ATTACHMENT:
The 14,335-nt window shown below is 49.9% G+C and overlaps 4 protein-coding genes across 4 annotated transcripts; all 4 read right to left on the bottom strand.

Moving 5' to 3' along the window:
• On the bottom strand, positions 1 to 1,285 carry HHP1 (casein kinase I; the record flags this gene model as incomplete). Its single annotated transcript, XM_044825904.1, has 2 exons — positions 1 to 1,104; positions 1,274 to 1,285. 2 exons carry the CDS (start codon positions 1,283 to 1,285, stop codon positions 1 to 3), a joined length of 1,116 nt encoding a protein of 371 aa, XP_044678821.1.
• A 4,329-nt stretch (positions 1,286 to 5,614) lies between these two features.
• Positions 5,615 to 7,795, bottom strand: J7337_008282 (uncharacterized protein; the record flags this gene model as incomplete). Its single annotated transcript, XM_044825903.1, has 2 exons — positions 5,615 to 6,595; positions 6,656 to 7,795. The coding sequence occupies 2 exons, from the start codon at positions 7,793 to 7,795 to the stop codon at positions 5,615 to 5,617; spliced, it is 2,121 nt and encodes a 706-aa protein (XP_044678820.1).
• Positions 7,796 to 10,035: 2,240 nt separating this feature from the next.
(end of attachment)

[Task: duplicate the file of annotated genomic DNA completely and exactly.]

The 14,335-nt window shown below is 49.9% G+C and overlaps 4 protein-coding genes across 4 annotated transcripts; all 4 read right to left on the bottom strand.

Moving 5' to 3' along the window:
• On the bottom strand, positions 1 to 1,285 carry HHP1 (casein kinase I; the record flags this gene model as incomplete). Its single annotated transcript, XM_044825904.1, has 2 exons — positions 1 to 1,104; positions 1,274 to 1,285. 2 exons carry the CDS (start codon positions 1,283 to 1,285, stop codon positions 1 to 3), a joined length of 1,116 nt encoding a protein of 371 aa, XP_044678821.1.
• A 4,329-nt stretch (positions 1,286 to 5,614) lies between these two features.
• Positions 5,615 to 7,795, bottom strand: J7337_008282 (uncharacterized protein; the record flags this gene model as incomplete). Its single annotated transcript, XM_044825903.1, has 2 exons — positions 5,615 to 6,595; positions 6,656 to 7,795. The coding sequence occupies 2 exons, from the start codon at positions 7,793 to 7,795 to the stop codon at positions 5,615 to 5,617; spliced, it is 2,121 nt and encodes a 706-aa protein (XP_044678820.1).
• Positions 7,796 to 10,035: 2,240 nt separating this feature from the next.